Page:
09 March 2011
Seems like every other film I put on at random speaks to my shelved "crime road movie" idea about the well-meaning couple who commit a crime and flee from Washington state to Mexico and lose their soul along the way. Shockproof is definitely a film in this category. Or at least, it wants to be. Somewhere in there is the story of a man who falls for the wrong girl and does crazy things for her, sacrificing incrementally more and more of his principles and reputation (in other words, his identity) to be with her; and somewhere in there is the story of a girl pushed back and forth by two love-mad men, one a smalltime bad-guy and the other a smalltime good-guy, only each shove pushes her further away from any reasonable moral center. Somewhere in there is a story that asks is love bigger than the troubles of real life, or are the troubles of real life bigger than love? And the answers are almost interesting.
It's hard to say if what holds it back is the romance backbone of the story, the Douglas Sirk melodramatic tone, or the populist expectations of the era. A little research suggests that the original ending of Samuel Fuller's screenplay had Griff "violently rebelling against the system that tried to keep him and Jenny apart." Instead, here, we have Jenny realize how far through the muck she's dragged this poor guy and turn herself in, only to be rewarded by a weird and abrupt one-eighty by her antagonistic former love interest, when he decides to drop all charges, apparently rendering the apathetic cops unable to convict them of anything. (Note: Jenny didn't "drag" Griff through any muck, actually; in fact he dragged her practically kicking and screaming into virtually every mess they find themselves in. Griff Marat has got to be the most cracked, poor-judgment parole officer in the history of criminal law, but I guess love'll make you do crazy things, right?)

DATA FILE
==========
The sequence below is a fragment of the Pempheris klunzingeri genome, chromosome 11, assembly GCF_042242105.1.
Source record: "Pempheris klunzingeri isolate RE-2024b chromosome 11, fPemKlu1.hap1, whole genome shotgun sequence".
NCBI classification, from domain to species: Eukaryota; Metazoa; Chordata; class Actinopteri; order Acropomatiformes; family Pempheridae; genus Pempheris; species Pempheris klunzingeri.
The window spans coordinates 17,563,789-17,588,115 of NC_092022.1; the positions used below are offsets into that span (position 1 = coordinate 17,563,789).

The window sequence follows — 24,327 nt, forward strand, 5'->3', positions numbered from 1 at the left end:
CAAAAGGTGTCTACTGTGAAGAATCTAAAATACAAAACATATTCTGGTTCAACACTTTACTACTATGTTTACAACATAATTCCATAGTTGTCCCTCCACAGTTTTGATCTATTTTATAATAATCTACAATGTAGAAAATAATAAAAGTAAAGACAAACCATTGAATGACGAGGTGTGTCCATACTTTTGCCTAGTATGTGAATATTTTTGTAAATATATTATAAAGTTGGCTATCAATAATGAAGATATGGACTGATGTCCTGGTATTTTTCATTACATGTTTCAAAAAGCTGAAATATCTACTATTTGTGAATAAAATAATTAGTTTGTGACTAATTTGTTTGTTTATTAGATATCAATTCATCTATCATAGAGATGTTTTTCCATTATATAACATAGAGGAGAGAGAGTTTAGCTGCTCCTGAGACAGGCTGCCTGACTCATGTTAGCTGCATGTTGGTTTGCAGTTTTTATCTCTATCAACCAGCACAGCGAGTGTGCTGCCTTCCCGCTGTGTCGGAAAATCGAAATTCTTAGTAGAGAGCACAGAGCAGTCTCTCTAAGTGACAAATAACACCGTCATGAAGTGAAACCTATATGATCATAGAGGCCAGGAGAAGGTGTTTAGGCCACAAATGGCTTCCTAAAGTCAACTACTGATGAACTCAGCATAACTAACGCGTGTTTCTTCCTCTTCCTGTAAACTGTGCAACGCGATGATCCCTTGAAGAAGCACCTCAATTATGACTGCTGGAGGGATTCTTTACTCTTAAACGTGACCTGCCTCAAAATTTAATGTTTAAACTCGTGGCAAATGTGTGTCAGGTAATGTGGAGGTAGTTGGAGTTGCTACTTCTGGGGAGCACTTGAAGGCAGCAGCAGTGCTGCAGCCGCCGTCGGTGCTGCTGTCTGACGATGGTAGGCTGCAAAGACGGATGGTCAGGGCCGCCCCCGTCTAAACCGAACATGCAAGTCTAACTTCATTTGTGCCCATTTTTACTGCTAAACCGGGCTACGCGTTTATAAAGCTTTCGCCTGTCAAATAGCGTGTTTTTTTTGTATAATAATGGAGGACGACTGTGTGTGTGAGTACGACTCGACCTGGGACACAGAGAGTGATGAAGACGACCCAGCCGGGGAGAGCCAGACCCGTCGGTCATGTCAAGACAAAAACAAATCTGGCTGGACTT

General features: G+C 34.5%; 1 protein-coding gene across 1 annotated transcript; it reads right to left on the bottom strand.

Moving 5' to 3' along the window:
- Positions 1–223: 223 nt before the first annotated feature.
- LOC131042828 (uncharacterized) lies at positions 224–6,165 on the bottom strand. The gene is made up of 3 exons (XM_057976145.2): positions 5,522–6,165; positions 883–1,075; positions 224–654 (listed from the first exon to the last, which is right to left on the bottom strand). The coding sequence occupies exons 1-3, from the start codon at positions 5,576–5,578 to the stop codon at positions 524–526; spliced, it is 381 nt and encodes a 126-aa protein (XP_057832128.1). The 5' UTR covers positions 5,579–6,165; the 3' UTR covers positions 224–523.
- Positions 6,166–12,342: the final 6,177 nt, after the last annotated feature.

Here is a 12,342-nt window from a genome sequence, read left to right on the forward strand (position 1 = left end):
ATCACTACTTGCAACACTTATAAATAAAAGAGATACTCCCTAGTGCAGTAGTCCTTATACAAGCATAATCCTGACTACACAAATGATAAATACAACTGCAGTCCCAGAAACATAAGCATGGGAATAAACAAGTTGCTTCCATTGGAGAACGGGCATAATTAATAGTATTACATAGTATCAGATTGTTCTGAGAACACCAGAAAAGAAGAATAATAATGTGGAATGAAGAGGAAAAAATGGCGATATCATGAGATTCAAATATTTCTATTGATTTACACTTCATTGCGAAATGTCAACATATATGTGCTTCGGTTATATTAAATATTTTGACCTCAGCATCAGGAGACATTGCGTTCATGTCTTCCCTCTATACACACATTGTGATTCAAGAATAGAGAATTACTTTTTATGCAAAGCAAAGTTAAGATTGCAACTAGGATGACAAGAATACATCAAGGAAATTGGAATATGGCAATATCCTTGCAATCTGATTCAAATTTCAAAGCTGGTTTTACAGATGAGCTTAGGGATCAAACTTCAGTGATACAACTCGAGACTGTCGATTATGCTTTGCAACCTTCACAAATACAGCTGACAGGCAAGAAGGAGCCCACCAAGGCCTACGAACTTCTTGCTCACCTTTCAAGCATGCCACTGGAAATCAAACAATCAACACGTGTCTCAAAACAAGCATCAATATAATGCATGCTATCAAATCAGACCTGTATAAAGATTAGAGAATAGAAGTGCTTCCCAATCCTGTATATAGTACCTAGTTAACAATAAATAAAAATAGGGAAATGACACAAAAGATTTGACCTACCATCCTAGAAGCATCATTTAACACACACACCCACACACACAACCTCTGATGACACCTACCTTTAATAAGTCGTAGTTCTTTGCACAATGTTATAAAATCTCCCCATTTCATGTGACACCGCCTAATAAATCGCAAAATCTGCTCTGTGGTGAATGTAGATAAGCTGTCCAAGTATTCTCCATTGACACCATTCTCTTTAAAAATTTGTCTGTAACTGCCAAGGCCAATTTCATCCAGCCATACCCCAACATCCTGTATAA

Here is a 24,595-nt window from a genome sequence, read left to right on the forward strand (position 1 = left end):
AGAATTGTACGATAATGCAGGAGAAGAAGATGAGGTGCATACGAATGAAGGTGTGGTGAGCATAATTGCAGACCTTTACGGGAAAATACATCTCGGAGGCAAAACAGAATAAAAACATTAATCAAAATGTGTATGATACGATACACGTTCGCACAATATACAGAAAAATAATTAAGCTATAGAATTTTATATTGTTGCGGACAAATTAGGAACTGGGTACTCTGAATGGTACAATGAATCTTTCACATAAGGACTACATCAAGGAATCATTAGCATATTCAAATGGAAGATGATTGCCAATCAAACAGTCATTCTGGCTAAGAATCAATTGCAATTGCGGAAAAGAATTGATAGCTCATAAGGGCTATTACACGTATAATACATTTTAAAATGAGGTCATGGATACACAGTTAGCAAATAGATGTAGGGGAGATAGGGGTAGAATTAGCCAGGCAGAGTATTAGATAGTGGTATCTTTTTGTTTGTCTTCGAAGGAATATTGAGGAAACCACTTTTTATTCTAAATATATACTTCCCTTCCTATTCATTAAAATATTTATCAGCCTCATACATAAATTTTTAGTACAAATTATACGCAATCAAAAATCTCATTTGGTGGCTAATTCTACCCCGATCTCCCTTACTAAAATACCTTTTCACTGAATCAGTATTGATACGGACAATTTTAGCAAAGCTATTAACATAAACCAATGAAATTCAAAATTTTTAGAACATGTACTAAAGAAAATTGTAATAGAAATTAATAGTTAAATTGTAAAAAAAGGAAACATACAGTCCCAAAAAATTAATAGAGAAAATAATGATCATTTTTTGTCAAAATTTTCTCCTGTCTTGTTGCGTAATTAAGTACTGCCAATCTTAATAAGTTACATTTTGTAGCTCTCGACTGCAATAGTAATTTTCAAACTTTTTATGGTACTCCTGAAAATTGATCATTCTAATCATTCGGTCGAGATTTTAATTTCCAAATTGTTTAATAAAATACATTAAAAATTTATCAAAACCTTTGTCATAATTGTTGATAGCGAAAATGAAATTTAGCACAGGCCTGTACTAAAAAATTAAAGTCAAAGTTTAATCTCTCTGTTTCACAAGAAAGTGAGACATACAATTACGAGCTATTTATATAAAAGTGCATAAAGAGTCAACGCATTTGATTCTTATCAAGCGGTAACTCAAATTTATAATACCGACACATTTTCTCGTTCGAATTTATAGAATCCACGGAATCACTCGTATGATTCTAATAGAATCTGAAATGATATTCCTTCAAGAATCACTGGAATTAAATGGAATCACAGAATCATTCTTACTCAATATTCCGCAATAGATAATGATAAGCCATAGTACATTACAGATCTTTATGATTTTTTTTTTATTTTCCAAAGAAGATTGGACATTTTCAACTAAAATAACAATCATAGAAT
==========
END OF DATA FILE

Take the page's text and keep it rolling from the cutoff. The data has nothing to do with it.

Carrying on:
The story undermines itself completely before the end, and to make matters worse it seems to only have two modes: heavy-handed symbolism and overwrought, too-thematically-spot-on dialogue. My instinct is that the former is Sirk's touch and the latter Fuller's, and neither helps the story work. Basically, this isn't the very best movie ever made, but it hits on some pretty interesting themes and has, until the (anti-)climax at least, a pretty decent structure. Something just got overcooked along the way, and the result is a somewhat toothless, stale romantic fantasy.
But it's really so close to something... it really is. Oh well.